Sunday, July 30, 2017


When one thinks of mountain biking...Harrisburg, Pennsylvania is not the first thing that comes to mind.  About a year ago, when Mark told me that there was single track along the Capital Area Green Belt, I was more than a little skeptical.  Over the last two years, SAMBA (Susquehanna Area Mountain Biking Association) has converted the wooded areas around the Green Belt into the Parkway Trails Network...some of the most surprisingly cool mountain bike single track in the area!  There's definately an urban feel to it...nearly 10 miles of trail, which enter and exit from the Green Belt, ranging from intermediate level to expert.  The Parkway Trails blend the natural, wooded areas along Spring Creek with the urban setting of Pennsylvania's capital city, Harrisburg.  After adding the rail trail section of the Green Belt (which connect the trail network) you can easily pedal for more than 15 miles!  

My 2016 Specialized Stumpjumer resting on the wall next to the railroad tracks in Phoenix Park...part of the Capital Area Green Belt -- July 26, 2017

Mark (front) and Glenn riding out Phoenix Park on the bridge overtop of the railroad tracks.  Glenn's taking notice of the "High Voltage Do Not Touch" signs posted on the sides of the bridge. -- July 26, 2017

Riding a super cool section of the Green Belt near the Harrisburg Incinerator -- June 27, 2017

Near the Harrisburg Incinerator we spotted a few deer along the fence -- July 26, 2017

Probably my favorite trail along the Green Belt, SAMBA did an excellent job carving PAX 4 into the side of the ridge.  Mark Lentz can be seen in the distance riding the trail -- July 26, 2017

A memorial to Dr. Martin Luther King, Jr is located on the Cameron Parkway East section of the Green Belt.  The only way to access the memorial is via the Capital Area Green Belt...which provides a quite setting for visitors -- June 27, 2017

Mark checking out the view above Spring Creek along the Cameron Parkway side of the Geen Belt -- June 26, 2017

Glenn is all smiles after his first ride on the the Green Belt.  No doubt that we will be back! -- July 27, 2017

For sure, there's no day dreaming on these trails. Along the way you will climb, descend, ride build ups, navigate switchbacks, and pedal slippery stream crossings.  Mark, Glenn, and I rode inches from industrialized areas of Harrisburg yet we observed three dear within feet of us.  I'm no longer skeptical of the single track in Harrisburg...and neither is Glenn (who is skeptical of anything "new" Mark brings to the table).  The uniqueness of the trails (blending the best of all worlds), the proximity to home, and the shear joy of riding along the twisty and smooth trails carved into the city have made the Green Belt and Parkway Trails one of my new favorite destinations.  It's a safe bet that it won't be long until we'll be back in Harrisburg for some more urban mountain biking.  

Life is a journey...not a destination.

David A.  Raymond -- July 30, 2017

According to Mark, "S" is for Specialized and "N" is for 'Niner.  The South Harrisburg Wall Project near the tracks in Phoenix Park were funded by the Penn Cumberland Garden Club -- Pics taken on June 26 and July 27, 2017

Here are the GARMIN maps and data from the rides featured in this post...

Monday, July 24, 2017


 Taking a hike on our wedding anniversary has become a super cool tradition for Robin and I.  Last year, we found ourselves exploring the waterfalls in Dupont State Forest, North Carolina.  The year before that we explored Grand Bahama Island.  Heck, I even proposed to her after hiking to the top of Tumbling Run in Michaux State Forest.  I love that we both enjoy the beauty of the outdoors and that we take time to make life-long memories.

With Rainbow Falls providing an excellent backdrop...Robin and I pose for a picture on our 4th anniversary -- July 21, 2017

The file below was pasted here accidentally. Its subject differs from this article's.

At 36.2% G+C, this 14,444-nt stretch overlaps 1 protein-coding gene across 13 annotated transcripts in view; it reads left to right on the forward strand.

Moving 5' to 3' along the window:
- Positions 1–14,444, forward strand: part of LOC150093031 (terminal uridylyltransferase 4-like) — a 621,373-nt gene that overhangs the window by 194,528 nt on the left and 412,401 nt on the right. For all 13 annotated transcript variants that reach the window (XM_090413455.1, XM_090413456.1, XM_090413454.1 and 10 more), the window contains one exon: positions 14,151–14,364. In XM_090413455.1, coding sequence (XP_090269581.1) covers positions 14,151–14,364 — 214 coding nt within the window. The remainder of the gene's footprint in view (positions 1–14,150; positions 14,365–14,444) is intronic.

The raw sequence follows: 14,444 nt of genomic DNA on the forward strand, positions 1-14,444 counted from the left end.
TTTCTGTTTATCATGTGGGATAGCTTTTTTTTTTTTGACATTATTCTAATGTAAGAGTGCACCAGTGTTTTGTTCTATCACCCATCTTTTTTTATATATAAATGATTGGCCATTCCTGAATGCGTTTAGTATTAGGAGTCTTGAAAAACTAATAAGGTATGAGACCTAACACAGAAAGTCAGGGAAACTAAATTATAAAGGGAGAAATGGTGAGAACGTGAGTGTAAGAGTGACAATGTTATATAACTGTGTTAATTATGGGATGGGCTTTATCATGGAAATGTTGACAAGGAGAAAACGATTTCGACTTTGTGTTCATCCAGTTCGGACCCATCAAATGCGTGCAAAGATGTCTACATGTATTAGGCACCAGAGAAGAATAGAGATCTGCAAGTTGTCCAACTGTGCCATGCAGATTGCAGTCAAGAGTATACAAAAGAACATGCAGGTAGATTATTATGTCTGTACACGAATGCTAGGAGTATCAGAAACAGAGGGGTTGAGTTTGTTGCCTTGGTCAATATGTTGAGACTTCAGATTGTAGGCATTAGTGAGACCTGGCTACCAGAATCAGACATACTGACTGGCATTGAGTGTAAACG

Exploring High Falls in Dupont State Forest, N.C. on our 3rd anniversary -- July 21, 2016

Exploring Grand Bahama Island on our 2nd wedding anniversary -- July 21, 2015

Last week, on our anniversary, Robin and I experienced the awe-inspiring sights of Watkins Glen State Park in New York.  I've been to New York City a few times...Cooperstown with my son a few years ago...but, until last week, I had never been to the Finger Lakes region of the state.  I had seen commercials on tv for the area...but what Robin and I saw while treking through the park was much more than either of us expected.  Honestly...I expected a destination hike.  You know...walk down a trail and check out a waterfall.  What we experienced was nothing short of breathtaking.  

Robin and I began our hike in Watkins Glen State park by descending Couch's Staircase -- July 21, 2017

Merging onto Gorge Trail from Couch's Staircase -- July 21, 2017

Glen Creek in Watkins Glen State Park seen from Point Lookout -- July 21, 2017

Walking along Gorge Trail, Robin and I soon realized that this wasn't going to be an ordinary hike! -- July 21, 2017

Waking towards Cascade Cavern -- July 21, 2017

Inside the Spiral Tunnel -- July 21, 2017

The view of Glen Creek coming out of the Spiral Tunnel -- July 21, 2017

Passing under the Suspension Bridge.  Robin and I crossed the bridge as we left Indian Trail and began making our way back to the parking area -- July 21, 2017

Glen Cathedral -- July 21, 2017

Making our way towards Rainbow Falls -- July 21, 2017

Reaching out to touch the water of Rainbow Falls -- July 21, 2017

Gorge Trail above Rainbow Falls -- July 21, 2017

The top of Jacob's Ladder.  After a brief stop at the rest area, Robin and I took Indian Trail back to the parking area -- July 21, 2017

Indian Trail....because it runs the ridge above the creek it is less populated.  The trail does get a little more rough towards the bottom -- July 21, 2017

David and Robin Raymond in Watkins Glen State Park -- July 21, 2017

With a little guidance from a park ranger near the parking area, Robin and I, map in hand, headed towards Couch's Staircase which lead us straight to Gorge Trail.  As Robin and I walked upstream on Gorge Trail it quickly became obvious to us both that this wouldn't be an ordinary hike and that we weren't just going to see one or two waterfalls.  Over thousands of years, Glen Creek has eroded a nearly 2 mile gorge which descends 400 feet through the park winding us past nineteen waterfalls...each different and spectacular in its own unique way.  The path cut by Glen Creek led us into a Spiral Tunnel, under waterfalls, and through Glen Cathedral...all of which seemingly transported us to some mystical place.  I had never experienced anything like it.  At the end of Gorge Trail we climbed the steps Jacob's Ladder and then back Indian Trail towards the parking area.  The sounds and sights of the Glen Creek making it's way toward the town of Watkins Glenn provided the perfect backdrop for Robin and I as we celebrated our anniversary.  To say that the trails in Watkins Glen State Park are gorgeous doesn't seem to do them justice....but I can't think of a more perfect adjective.  So yeah...this year our anniversary hike was not just was gorgeous.